Today, Wednesday, April 22, marks the 50th celebration of International Mother Earth Day—a unified response to an environment in crisis.
The theme of this year’s Earth Day is Climate Action. The enormous challenge — but also the vast opportunities — of action on climate change have distinguished the issue as the most pressing topic for the 50th anniversary.
According to earthday.org, climate change represents the biggest challenge to the future of humanity and the life-support systems that make our world habitable.
For the first Earth Day, April 22, 1970, 20 million Americans—10 per cent of the US population at the time—took to the streets, college campuses and hundreds of cities to protest environmental ignorance and demand a new way forward for our planet.
The first Earth Day is credited with launching the modern environmental movement, and is now recognised as the planet’s largest civic event.
Pope Francis, commenting on the celebration of Earth Day during his general audience on Wednesday, urged people to show solidarity with the weak and vulnerable and to protect humanity’s common home.
According to Pope Francis, Earth Day “is an occasion for renewing our commitment to love and care for our common home and for the weaker members of our human family”.
“As the tragic coronavirus pandemic has taught us, we can overcome global challenges only by showing solidarity with one another and embracing the most vulnerable in our midst,” the Pope said according to a Catholic News Agency article.
He called for a renewed sense “of sacred respect for the earth, for it is not just our home but also God’s home,” adding that “this should make us all the more aware that we stand on holy ground”.
Pope Francis said selfishness had led people to fail in their responsibility “to be guardians and stewards of the earth.”
He shared a Spanish saying “God forgives always; we men forgive sometimes; the earth never forgives.”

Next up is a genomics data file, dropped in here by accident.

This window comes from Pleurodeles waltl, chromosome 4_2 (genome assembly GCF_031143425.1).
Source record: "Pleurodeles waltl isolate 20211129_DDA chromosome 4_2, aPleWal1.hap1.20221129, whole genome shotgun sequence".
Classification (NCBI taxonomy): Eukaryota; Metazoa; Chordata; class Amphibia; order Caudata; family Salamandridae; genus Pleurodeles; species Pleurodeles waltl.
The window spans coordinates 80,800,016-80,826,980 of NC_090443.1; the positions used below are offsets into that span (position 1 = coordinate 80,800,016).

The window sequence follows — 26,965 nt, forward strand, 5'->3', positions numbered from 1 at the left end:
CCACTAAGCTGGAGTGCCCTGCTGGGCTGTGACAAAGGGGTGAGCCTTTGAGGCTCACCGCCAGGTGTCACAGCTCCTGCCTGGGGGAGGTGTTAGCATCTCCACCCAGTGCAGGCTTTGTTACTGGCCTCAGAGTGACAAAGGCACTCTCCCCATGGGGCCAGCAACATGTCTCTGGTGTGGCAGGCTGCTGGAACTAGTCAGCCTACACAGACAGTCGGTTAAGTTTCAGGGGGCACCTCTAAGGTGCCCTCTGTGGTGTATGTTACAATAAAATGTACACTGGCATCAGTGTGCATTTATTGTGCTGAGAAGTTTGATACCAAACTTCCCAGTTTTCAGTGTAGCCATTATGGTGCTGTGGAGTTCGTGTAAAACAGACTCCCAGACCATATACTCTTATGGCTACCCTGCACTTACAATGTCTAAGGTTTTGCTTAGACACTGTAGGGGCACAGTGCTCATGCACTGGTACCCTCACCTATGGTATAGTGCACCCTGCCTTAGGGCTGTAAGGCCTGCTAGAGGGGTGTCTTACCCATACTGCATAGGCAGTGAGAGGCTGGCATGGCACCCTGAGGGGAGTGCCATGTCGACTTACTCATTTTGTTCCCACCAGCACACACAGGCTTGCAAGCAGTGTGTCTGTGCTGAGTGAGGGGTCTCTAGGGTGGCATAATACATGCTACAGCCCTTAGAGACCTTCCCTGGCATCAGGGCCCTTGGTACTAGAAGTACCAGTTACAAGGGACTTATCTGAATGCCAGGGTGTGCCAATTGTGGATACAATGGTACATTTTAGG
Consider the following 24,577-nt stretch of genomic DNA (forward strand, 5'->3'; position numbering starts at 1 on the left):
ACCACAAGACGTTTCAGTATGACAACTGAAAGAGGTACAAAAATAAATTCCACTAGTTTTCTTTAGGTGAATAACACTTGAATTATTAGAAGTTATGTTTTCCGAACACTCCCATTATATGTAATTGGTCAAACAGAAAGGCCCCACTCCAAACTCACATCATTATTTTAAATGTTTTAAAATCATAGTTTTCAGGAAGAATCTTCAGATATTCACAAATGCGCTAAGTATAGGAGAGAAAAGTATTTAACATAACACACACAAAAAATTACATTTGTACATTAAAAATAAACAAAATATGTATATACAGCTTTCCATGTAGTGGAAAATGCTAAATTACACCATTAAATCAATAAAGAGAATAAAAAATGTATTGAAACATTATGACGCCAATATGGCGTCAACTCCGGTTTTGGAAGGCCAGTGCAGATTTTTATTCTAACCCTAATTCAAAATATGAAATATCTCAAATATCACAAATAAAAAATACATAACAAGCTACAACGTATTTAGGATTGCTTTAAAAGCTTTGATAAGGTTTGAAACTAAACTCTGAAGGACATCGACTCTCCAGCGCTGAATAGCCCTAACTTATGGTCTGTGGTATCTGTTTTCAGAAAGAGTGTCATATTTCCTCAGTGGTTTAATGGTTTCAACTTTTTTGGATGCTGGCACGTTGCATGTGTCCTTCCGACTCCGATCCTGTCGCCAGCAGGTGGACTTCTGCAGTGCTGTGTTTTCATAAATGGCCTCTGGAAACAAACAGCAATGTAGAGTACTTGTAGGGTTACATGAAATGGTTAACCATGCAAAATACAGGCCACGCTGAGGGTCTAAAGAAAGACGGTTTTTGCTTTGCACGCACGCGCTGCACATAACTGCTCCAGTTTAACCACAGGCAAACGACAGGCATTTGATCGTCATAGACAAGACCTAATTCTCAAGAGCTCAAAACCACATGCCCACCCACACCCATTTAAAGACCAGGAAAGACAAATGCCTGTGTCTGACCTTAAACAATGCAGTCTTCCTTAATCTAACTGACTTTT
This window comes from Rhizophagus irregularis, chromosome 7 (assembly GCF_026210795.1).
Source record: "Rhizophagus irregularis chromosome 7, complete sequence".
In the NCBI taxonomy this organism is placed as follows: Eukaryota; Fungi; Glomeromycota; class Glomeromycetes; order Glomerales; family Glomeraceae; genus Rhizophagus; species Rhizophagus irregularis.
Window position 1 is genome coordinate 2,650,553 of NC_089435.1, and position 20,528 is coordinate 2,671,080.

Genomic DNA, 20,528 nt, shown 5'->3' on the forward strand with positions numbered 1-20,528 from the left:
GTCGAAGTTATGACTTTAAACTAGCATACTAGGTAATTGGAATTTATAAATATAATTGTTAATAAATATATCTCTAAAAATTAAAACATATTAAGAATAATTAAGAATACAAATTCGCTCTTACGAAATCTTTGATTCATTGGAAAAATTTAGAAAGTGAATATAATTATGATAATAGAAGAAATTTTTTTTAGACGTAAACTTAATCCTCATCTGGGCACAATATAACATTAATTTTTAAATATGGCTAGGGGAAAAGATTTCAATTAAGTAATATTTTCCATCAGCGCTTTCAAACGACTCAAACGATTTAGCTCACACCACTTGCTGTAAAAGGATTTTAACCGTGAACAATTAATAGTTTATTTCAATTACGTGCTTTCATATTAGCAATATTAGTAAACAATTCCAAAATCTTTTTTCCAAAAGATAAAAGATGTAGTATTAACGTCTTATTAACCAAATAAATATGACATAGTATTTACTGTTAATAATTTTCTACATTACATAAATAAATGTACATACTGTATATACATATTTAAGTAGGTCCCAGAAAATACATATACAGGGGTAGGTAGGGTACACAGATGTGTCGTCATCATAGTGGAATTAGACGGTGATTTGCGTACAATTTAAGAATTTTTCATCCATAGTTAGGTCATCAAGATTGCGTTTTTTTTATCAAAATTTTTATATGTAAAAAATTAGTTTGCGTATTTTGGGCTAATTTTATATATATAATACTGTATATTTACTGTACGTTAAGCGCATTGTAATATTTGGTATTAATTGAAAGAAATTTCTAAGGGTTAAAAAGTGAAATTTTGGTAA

Pope Francis also noted his appreciation for national and local environmental movements which “appeal to our consciences”, though he said it will still “be necessary for our children to take to the streets to teach us the obvious: we have no future if we destroy the very environment that sustains us.”
“We can each contribute in our own small way,” he encouraged.
What can I do for Earth Day 2020?
On this Earth Day, earthday.org invites mankind to “seize all the tools and actions” that we have, big and small, to change our lives and change our world, not for one day, but forever.
While the coronavirus may force us to keep our distance, it will not force us to keep our voices down. The only thing that will change the world is a bold and unified demand for a new way forward.
“We may be apart, but through the power of digital media, we’re also more connected than ever,” the Earth Day Network mission said.
Persons are invited to join the environmental movement for 24 hours of action in a global digital mobilisation that drives actions big and small, gives diverse voices a platform and demands bold action for people and the planet.
The 24 hours of the 50th anniversary of Earth Day will fill the digital landscape with global livestreamed conversations, calls to action, performances, video teach-ins and more.
Visit earthday.org as we build an Earth Day unlike any other.